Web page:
Full Text Available In this study, conducted for three years on eleven malting barley varieties cultivated in central Italy, the incidence of different mycotoxigenic fungal genera, the identification of the Fusarium species associated with the Fusarium Head Blight (FHB complex, and kernels contamination with deoxynivalenol (DON and T-2 mycotoxins were determined. The influence of climatic conditions on Fusarium infections and FHB complex composition was also investigated. Fusarium species were always present in the three years and the high average and maximum temperatures during anthesis mainly favored their occurrence. The FHB complex was subject to changes during the three years and the main causal agents were F. poae, F. avenaceum, F. tricinctum and F. graminearum, which, even if constantly present, never represented the principal FHB agent. The relative incidence of Fusarium species changed because of climatic conditions occurring during the seasons. The FHB complex was composed of many different Fusarium species and some of them were associated with a specific variety and/or with specific weather parameters, indicating that the interaction between a certain plant genotype and climatic conditions may influence the presence of Fusarium spp. causing infections. With regard to mycotoxin contamination, T-2 toxin, in some cases, was found in kernels at levels that exceeded EU recommended values.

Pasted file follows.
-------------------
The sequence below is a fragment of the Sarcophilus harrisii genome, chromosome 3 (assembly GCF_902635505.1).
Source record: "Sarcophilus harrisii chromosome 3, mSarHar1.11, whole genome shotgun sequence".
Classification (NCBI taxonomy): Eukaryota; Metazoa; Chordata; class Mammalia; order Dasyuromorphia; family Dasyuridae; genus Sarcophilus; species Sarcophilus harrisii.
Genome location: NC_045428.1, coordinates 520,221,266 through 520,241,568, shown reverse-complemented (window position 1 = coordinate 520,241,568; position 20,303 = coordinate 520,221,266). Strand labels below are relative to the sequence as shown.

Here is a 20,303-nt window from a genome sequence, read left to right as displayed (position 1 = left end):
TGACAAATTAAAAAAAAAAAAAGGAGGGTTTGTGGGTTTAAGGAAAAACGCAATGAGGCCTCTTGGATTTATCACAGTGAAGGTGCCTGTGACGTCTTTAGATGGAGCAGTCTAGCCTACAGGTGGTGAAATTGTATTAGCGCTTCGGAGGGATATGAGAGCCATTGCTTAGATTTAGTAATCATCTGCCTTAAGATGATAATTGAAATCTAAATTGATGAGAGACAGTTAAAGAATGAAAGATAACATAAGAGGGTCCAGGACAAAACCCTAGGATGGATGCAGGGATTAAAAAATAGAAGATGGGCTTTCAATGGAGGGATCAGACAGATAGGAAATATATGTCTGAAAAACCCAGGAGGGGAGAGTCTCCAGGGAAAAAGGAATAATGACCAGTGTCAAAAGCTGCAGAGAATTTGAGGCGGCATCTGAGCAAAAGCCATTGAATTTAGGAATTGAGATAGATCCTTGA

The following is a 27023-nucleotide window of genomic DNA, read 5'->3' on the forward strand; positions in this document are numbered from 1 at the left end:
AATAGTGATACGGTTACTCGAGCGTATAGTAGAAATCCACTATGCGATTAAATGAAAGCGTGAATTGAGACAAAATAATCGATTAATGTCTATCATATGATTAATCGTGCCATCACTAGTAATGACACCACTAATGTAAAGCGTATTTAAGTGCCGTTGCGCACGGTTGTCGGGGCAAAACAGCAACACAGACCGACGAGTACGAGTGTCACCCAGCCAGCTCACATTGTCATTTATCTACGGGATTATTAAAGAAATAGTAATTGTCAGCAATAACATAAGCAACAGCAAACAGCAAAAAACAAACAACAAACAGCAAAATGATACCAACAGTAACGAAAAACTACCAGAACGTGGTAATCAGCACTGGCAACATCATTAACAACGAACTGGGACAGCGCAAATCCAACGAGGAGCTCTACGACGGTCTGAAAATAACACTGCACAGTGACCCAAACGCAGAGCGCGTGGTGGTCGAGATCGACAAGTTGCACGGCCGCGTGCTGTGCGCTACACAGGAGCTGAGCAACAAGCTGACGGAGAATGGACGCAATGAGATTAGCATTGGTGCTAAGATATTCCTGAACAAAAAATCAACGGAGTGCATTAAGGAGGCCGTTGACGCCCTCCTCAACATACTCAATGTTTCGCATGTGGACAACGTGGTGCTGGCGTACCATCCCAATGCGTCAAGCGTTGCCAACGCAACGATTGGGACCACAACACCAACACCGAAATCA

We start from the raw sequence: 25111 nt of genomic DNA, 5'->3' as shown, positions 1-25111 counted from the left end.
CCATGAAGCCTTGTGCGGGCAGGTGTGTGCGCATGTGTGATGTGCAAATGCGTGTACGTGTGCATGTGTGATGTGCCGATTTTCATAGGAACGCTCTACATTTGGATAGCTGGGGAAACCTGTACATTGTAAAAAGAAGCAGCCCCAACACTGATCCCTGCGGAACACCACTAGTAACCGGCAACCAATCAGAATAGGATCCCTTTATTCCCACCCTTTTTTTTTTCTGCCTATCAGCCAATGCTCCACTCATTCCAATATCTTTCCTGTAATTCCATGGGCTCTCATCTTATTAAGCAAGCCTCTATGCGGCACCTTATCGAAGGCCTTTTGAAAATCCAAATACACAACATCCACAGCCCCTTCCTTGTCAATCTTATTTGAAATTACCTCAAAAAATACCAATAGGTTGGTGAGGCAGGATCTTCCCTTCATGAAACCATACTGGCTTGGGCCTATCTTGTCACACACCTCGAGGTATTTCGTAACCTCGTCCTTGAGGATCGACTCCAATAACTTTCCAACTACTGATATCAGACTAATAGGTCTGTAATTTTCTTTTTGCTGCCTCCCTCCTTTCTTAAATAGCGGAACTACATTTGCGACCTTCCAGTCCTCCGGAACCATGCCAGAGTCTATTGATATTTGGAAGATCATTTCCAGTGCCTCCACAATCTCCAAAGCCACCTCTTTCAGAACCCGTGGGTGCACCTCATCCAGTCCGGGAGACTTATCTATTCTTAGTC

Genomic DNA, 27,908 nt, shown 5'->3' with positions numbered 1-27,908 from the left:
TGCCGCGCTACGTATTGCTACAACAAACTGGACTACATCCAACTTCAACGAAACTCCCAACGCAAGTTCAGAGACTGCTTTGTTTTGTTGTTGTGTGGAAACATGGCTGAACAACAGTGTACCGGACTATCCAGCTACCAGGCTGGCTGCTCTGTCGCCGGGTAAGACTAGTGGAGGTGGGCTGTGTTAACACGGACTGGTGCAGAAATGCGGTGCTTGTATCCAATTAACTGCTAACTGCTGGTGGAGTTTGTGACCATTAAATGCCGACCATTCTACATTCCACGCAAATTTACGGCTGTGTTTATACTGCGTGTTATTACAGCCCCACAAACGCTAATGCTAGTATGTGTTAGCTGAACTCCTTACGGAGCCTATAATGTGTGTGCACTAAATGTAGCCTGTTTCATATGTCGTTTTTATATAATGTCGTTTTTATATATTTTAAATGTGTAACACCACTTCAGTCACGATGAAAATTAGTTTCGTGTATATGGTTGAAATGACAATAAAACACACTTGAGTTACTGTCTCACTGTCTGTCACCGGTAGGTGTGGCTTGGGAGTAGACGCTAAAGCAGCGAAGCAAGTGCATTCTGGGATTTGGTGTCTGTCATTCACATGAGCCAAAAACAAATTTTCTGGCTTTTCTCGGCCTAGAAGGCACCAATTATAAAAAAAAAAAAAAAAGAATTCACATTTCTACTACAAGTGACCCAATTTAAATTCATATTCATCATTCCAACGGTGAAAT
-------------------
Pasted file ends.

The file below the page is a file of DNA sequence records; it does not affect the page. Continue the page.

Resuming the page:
2. A RALDH-like enzyme involved in Fusarium verticillioides development

    Díaz-Sánchez, Violeta

    2015-12-11